Khine v. DHS, No. 18-5302 (D.C. Cir. 2019)

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Justia Opinion Summary

Plaintiff, an asylum seeker, as well as Catholic Charities of Washington, filed a Freedom of Information Act (FOIA) request to DHS seeking documents related to her asylum application. After DHS's initial determination, plaintiff and Catholic Charities filed suit in district court, claiming that the agency's initial determination was part of an agency pattern of deficient FOIA initial responses.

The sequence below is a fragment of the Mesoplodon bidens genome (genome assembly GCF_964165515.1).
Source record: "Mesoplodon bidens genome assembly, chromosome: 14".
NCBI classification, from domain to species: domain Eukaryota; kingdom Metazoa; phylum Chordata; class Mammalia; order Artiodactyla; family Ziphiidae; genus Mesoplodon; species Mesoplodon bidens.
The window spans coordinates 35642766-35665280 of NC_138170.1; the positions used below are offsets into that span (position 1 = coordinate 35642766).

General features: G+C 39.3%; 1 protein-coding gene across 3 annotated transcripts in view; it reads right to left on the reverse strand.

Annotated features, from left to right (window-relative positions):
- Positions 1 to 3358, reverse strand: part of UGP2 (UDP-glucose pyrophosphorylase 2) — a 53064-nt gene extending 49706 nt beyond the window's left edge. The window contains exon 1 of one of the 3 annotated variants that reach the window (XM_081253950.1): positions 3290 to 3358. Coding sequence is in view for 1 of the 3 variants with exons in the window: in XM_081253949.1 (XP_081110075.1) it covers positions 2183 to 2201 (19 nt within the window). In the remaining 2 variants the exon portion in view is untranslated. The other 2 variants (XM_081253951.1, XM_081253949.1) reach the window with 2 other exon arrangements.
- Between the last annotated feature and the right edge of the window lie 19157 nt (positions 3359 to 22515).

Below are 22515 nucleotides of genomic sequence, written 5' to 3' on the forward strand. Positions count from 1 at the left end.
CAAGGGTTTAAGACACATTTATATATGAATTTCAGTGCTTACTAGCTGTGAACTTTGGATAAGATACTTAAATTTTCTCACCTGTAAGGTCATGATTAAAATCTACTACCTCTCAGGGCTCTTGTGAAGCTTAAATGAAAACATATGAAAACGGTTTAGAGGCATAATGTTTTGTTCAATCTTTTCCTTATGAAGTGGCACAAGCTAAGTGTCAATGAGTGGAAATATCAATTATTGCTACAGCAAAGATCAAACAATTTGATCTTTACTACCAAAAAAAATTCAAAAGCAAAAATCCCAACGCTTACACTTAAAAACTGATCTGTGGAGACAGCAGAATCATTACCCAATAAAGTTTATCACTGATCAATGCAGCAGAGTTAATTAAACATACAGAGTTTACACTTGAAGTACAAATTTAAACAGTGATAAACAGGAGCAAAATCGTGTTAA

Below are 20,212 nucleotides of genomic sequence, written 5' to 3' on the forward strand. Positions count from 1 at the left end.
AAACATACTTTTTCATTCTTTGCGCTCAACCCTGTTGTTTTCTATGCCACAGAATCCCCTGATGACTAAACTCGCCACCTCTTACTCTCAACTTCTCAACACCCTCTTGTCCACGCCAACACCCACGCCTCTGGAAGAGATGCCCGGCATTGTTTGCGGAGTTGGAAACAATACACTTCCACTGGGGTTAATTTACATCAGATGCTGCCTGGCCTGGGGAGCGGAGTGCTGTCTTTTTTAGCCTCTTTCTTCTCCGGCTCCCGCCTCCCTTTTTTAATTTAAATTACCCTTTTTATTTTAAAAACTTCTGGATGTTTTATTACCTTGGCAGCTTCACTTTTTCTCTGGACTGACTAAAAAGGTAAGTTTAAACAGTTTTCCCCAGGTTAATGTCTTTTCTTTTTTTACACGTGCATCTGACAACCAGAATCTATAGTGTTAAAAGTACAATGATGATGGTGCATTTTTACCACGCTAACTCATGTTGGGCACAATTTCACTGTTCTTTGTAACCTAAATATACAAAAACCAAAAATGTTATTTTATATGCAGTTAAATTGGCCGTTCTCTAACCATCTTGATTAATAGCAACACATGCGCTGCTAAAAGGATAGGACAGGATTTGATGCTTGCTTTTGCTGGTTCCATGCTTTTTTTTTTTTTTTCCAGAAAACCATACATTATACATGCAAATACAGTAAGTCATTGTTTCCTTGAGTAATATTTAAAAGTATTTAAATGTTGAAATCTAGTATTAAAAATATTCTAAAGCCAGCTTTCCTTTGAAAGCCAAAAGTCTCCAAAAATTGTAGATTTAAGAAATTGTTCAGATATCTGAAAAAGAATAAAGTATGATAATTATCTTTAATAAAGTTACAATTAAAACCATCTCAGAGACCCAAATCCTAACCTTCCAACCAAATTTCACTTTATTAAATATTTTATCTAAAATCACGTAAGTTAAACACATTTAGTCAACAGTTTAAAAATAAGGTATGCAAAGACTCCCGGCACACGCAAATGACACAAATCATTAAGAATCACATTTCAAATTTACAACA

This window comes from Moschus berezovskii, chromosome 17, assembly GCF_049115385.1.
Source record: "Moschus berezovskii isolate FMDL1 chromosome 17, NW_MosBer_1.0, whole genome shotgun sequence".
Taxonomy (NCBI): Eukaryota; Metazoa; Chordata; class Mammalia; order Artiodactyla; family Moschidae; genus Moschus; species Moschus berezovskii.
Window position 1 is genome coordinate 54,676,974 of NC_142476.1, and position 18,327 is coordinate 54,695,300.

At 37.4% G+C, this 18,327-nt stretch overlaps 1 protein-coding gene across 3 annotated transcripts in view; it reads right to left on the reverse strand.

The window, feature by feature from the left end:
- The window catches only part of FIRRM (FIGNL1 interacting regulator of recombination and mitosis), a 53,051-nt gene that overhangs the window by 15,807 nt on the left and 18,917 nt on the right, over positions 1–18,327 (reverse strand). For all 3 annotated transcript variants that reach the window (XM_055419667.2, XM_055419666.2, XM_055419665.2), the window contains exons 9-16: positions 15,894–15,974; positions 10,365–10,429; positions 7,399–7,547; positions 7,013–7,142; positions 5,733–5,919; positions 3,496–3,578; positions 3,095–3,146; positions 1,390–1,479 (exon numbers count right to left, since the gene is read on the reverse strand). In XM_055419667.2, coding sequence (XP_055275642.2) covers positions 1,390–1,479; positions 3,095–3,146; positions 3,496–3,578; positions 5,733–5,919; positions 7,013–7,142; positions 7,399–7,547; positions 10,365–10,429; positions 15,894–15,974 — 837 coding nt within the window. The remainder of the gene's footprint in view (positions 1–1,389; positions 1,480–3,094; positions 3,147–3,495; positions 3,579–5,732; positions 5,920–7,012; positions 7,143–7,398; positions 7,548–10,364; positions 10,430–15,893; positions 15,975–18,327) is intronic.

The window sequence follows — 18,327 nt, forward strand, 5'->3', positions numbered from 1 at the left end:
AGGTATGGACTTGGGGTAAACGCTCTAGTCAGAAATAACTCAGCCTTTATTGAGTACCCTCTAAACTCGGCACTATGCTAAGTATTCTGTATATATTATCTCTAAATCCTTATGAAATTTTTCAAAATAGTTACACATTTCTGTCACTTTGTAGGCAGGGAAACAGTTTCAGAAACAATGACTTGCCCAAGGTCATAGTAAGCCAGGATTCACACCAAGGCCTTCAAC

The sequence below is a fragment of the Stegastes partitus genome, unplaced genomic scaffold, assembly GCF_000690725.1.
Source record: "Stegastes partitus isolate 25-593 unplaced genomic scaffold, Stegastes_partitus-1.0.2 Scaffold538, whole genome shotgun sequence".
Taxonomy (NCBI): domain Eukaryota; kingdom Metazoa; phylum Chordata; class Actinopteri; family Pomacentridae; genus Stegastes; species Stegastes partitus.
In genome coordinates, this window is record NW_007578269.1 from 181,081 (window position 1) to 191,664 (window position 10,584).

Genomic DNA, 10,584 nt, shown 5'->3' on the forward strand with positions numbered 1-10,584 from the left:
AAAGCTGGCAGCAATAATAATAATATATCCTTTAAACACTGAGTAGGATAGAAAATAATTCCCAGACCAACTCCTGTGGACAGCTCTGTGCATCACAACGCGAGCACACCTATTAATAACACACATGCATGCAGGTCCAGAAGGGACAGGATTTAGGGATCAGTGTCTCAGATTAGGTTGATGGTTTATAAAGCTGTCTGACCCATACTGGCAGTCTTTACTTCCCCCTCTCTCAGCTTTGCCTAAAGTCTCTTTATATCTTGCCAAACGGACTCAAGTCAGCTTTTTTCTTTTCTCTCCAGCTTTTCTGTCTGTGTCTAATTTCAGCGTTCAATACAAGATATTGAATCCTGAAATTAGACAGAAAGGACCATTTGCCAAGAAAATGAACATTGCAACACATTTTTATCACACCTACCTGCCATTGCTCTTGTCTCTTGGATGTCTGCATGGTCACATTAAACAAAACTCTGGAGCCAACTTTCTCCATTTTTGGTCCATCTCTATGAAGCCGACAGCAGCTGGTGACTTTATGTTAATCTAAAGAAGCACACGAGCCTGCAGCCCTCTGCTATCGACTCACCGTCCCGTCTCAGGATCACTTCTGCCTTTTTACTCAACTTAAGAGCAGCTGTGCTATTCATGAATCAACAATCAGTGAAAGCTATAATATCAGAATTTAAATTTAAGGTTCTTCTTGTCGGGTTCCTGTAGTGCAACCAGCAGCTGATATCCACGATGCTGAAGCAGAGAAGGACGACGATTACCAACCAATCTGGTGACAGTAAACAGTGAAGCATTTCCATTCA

The DC Circuit affirmed the district court's grant of DHS's motion to dismiss on the ground that plaintiff had failed to exhaust her administrative remedies before seeking judicial review. The court held that plaintiff and Catholic Charities did not have standing to pursue their claims; rejected plaintiff's constructive exhaustion claim that she had "no duty" to file an administrative appeal at all; and held that excusing plaintiff's failure to exhaust would be inappropriate in this case.